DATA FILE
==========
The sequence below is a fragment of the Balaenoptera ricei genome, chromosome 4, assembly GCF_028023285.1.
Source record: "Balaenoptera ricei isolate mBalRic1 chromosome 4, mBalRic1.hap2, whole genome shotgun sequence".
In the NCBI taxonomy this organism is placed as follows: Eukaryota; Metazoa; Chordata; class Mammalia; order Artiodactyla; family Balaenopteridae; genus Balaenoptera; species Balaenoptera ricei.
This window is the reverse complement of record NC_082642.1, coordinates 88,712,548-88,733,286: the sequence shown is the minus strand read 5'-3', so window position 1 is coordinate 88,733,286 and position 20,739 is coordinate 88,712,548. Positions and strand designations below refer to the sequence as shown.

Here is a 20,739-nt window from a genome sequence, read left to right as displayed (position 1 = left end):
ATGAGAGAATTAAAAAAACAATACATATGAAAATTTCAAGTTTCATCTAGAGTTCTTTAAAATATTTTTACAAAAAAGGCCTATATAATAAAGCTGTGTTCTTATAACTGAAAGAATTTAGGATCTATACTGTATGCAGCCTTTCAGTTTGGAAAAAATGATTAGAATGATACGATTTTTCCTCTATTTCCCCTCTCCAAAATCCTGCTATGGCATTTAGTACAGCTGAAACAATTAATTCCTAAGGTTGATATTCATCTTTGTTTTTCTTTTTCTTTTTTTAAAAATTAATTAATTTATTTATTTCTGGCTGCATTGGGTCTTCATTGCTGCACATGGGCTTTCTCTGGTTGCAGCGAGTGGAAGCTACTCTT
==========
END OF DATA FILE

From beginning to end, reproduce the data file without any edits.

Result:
The sequence below is a fragment of the Balaenoptera ricei genome, chromosome 4, assembly GCF_028023285.1.
Source record: "Balaenoptera ricei isolate mBalRic1 chromosome 4, mBalRic1.hap2, whole genome shotgun sequence".
In the NCBI taxonomy this organism is placed as follows: Eukaryota; Metazoa; Chordata; class Mammalia; order Artiodactyla; family Balaenopteridae; genus Balaenoptera; species Balaenoptera ricei.
This window is the reverse complement of record NC_082642.1, coordinates 88,712,548-88,733,286: the sequence shown is the minus strand read 5'-3', so window position 1 is coordinate 88,733,286 and position 20,739 is coordinate 88,712,548. Positions and strand designations below refer to the sequence as shown.

Here is a 20,739-nt window from a genome sequence, read left to right as displayed (position 1 = left end):
ATGAGAGAATTAAAAAAACAATACATATGAAAATTTCAAGTTTCATCTAGAGTTCTTTAAAATATTTTTACAAAAAAGGCCTATATAATAAAGCTGTGTTCTTATAACTGAAAGAATTTAGGATCTATACTGTATGCAGCCTTTCAGTTTGGAAAAAATGATTAGAATGATACGATTTTTCCTCTATTTCCCCTCTCCAAAATCCTGCTATGGCATTTAGTACAGCTGAAACAATTAATTCCTAAGGTTGATATTCATCTTTGTTTTTCTTTTTCTTTTTTTAAAAATTAATTAATTTATTTATTTCTGGCTGCATTGGGTCTTCATTGCTGCACATGGGCTTTCTCTGGTTGCAGCGAGTGGAAGCTACTCTT